Here are some aspects and methods to improve your practice efficiency and thereby outcome, with eight general areas of concentration. This video lesson blog is in response to an individual mentioning they could be helped with a more basic demonstration of a thorough warm-up.
When developed, this would require about five to 12 minutes. The mental and physical focus applied makes all the difference in your achievements. Begin with two to three aspects. As you gain excellence, add another, etc. Piece of cake :)
It, of course, begins with:
Conclusion: Continuously grow and bring all the technique together, thereby enabling you to focus on the music and play artistically.
Hope this helps.
"Technique is the tool by which we accomplish the artistic."
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very usefull and clear
Excellent and very helpful videos. Love your book! Thank you!!!
To 126.96.36.199 — Thank you! It is wonderful to have been of some help.
To 188.8.131.52 — I am glad that it is of benefit and delighted that you have the book and "love" it:)
I apologize that my demonstration and text was not clear to you.
"Vary distances" in 3: This is referring to shifts of different intervals or lengths, i.e., shift to 2nd, 3rd, or 4th position as one is able and thereby further developing their technique.
… "as well as other……necessary 4 octave scales/ arpeggios & more." If you mean that one should always do scales/arpeggios & more, this is simply not true. For instance, 3rds are far more beneficial to our development than scales — though we must work on both, of course.
A warm-up is often a set of mixed aspects of playing. It is important to reacquaint oneself with the fingerboard and bow on a daily basis, maintaining and developing further the ease and mastery that is our goal to achieve.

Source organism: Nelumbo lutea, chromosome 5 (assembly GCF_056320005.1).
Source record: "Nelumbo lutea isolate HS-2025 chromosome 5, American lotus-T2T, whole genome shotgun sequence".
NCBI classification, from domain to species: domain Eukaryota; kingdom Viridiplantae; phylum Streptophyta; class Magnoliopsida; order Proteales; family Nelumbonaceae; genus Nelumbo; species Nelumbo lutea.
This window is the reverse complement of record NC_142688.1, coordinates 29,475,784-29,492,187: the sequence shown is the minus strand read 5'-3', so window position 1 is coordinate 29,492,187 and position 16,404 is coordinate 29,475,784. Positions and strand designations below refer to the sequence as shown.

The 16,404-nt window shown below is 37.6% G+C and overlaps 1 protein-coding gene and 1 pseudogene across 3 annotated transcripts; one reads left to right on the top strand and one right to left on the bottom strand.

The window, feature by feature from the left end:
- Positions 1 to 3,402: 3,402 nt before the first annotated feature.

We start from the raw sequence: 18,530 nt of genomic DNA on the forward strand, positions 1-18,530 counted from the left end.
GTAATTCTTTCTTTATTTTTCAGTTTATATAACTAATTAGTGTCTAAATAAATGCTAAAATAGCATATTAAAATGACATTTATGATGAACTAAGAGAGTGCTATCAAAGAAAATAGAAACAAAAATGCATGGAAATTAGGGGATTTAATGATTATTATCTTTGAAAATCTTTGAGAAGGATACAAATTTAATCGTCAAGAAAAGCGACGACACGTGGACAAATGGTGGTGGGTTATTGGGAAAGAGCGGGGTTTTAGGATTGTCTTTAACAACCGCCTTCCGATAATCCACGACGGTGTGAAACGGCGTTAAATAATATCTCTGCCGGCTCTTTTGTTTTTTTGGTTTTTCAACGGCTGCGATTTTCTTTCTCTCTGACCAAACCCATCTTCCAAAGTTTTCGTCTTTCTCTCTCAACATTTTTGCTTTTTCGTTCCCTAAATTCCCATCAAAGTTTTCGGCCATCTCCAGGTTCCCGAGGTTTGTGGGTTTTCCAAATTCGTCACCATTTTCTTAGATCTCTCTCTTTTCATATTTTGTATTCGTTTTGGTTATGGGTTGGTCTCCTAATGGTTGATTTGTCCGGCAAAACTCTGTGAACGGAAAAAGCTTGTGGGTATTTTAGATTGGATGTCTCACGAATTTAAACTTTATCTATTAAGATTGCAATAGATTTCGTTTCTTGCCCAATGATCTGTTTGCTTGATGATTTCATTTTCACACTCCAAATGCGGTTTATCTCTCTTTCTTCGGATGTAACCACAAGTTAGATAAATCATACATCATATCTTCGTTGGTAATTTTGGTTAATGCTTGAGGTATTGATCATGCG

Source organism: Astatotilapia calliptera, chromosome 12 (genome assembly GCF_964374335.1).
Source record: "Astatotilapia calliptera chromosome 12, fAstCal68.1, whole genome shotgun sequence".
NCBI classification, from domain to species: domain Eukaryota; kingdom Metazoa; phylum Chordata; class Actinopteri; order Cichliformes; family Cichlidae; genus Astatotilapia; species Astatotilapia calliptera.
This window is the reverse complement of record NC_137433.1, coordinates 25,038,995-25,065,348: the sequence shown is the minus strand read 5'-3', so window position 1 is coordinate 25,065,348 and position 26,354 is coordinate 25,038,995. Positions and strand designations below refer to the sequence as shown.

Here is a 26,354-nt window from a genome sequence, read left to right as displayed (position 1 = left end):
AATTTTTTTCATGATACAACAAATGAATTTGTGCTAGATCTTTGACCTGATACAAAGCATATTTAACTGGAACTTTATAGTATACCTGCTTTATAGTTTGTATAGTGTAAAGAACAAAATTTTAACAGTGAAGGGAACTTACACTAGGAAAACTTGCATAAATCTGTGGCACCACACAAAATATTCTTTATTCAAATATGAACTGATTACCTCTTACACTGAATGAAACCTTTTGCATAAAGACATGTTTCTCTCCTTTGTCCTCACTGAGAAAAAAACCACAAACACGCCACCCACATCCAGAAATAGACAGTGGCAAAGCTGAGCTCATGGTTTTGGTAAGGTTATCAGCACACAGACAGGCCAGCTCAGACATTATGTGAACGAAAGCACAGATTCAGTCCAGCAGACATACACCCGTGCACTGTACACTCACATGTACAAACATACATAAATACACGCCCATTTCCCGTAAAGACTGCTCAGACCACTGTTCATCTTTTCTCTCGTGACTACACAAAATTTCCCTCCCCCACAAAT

A great warm-up is never hurried and should lead us into a well-paced practice session. We then have the choice of continuing further with technical work of scales, arpeggios, 3rds, 4ths, 5ths, 6ths, 7ths, 8vas, 9ths, 10ths, unisons, etc. or go straight to our repertoire.
The video lesson above is simply a sampling of what can be done in the lower positions, covering them quite thoroughly with a sense of physical and technical balance and poise. This could have been done a thousand different ways.
I did not cover scales specifically due to the fact that the work I was doing will enter into the scales and contribute to their mastery. Though brief, I did directly cover the diminished arpeggio and triad root form arpeggios.
I hope this gives greater clarity to you and others. If you wish greater depth and detail, I would like to recommend you visit my website and check out the videos that are available on Vimeo. These are expanding on a regular basis and have been met with wonderful praise and response.
Thank you for your interest and for letting me know that you had questions. I hope this response has helped you and perhaps others. I have just finished a 13 hour day of teaching, so my thoughts might be a bit disorganized.
Do not hesitate to inquire further should you have more questions.
Thank you and God bless,
What a lot of good ideas. My practices are going to be so much better :-)
Wonderful! Then it is all worth the effort.
omg where do i get a chinrest like that
It is a modified Strad Model with a good part of the cup removed and the base adjusted on an angle to align with the jawline better. D.
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October 21, 2017 at 06:48 AM · Very unclear about specific details of the Warm up, especially for less advanced violinists, it would be helpful to explain, for example, "Vary distances" in 3. Slides/Shifts, as well as other
necessary 4 octave scales/arpeggios & more. Thank you for more in depth explanations of The List. A Violinist